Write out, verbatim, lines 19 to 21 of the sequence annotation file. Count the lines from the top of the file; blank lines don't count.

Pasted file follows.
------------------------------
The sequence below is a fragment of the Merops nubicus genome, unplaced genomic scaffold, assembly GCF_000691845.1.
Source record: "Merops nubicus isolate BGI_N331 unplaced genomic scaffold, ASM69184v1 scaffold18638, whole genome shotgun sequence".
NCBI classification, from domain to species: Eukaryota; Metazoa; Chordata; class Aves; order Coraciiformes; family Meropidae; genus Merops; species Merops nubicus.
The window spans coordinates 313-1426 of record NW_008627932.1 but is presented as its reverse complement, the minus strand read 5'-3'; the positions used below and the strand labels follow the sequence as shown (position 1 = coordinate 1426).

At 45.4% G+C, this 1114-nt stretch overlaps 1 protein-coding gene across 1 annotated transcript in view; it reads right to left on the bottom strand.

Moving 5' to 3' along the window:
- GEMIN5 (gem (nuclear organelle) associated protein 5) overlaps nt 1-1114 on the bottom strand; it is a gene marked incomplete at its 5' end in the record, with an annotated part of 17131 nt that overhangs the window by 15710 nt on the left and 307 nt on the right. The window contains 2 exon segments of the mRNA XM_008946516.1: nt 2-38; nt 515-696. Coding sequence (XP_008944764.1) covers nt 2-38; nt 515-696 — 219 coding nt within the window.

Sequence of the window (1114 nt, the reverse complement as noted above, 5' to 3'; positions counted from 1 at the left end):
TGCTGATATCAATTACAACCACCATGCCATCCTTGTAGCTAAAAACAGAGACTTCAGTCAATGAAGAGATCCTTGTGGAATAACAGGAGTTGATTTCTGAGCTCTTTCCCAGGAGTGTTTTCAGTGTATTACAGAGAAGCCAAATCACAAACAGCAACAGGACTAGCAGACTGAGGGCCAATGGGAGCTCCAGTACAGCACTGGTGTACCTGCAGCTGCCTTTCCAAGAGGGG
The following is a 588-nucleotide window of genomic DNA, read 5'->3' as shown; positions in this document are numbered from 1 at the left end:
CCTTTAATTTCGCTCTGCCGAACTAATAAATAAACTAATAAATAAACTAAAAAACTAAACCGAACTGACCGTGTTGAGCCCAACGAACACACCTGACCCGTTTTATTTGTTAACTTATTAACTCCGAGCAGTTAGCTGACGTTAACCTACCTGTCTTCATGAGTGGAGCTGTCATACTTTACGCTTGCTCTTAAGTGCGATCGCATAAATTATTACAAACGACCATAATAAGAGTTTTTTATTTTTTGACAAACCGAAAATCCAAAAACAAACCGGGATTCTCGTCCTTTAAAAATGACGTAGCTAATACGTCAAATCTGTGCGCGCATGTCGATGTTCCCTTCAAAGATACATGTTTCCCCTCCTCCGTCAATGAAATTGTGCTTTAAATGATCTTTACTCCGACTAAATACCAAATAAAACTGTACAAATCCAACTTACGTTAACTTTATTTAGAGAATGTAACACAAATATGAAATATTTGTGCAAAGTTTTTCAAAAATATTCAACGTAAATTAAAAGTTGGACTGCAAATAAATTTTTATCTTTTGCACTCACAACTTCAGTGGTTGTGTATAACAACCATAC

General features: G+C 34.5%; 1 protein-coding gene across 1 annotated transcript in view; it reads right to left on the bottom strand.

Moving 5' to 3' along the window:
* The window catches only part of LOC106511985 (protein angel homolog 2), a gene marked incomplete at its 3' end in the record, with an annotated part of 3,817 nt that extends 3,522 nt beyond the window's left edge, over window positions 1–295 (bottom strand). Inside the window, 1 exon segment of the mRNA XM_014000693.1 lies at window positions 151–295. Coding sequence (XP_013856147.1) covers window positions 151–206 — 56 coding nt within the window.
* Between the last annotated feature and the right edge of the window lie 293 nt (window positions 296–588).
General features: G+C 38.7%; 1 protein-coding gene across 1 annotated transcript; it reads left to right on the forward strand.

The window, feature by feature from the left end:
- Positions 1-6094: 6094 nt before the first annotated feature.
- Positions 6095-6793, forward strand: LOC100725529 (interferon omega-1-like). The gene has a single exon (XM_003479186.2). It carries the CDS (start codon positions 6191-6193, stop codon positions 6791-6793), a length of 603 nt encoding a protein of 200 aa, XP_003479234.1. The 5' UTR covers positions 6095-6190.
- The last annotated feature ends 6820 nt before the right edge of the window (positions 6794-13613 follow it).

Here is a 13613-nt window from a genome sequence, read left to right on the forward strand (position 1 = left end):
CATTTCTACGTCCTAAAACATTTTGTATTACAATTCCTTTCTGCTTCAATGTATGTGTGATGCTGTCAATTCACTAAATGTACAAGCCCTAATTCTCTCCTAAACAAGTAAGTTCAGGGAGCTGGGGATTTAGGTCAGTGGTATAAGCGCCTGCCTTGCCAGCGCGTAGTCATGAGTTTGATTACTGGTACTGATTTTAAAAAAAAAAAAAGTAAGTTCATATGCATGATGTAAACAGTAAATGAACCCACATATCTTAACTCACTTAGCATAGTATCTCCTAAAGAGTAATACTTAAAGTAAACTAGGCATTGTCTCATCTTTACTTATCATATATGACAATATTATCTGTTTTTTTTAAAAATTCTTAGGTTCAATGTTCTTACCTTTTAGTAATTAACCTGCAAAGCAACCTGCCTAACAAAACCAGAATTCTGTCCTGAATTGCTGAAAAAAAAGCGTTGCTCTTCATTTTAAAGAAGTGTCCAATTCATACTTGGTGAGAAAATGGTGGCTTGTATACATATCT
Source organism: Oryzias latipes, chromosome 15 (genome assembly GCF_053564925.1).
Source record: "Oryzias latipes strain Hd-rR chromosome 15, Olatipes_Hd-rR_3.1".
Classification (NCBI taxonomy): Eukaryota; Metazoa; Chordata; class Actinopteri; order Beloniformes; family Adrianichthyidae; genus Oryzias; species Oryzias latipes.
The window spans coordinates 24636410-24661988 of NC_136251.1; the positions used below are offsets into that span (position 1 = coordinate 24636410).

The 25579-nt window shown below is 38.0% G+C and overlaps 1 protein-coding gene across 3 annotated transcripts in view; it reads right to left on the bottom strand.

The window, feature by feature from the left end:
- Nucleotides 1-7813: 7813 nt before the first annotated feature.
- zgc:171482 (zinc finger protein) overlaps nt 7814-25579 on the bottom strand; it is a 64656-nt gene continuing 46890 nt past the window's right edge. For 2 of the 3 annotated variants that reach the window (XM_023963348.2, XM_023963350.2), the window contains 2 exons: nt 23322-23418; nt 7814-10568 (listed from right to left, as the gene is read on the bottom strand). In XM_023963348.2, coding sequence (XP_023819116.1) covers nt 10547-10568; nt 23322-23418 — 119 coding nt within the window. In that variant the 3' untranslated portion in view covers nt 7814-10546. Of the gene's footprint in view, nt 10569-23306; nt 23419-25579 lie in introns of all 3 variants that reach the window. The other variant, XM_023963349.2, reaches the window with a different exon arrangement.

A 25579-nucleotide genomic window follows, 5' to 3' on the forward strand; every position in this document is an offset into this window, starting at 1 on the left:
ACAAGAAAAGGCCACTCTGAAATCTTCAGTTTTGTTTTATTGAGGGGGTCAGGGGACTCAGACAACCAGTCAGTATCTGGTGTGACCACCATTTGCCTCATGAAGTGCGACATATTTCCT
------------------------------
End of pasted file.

- Positions 6095-6793, forward strand: LOC100725529 (interferon omega-1-like). The gene has a single exon (XM_003479186.2). It carries the CDS (start codon positions 6191-6193, stop codon positions 6791-6793), a length of 603 nt encoding a protein of 200 aa, XP_003479234.1. The 5' UTR covers positions 6095-6190.
- The last annotated feature ends 6820 nt before the right edge of the window (positions 6794-13613 follow it).

Here is a 13613-nt window from a genome sequence, read left to right on the forward strand (position 1 = left end):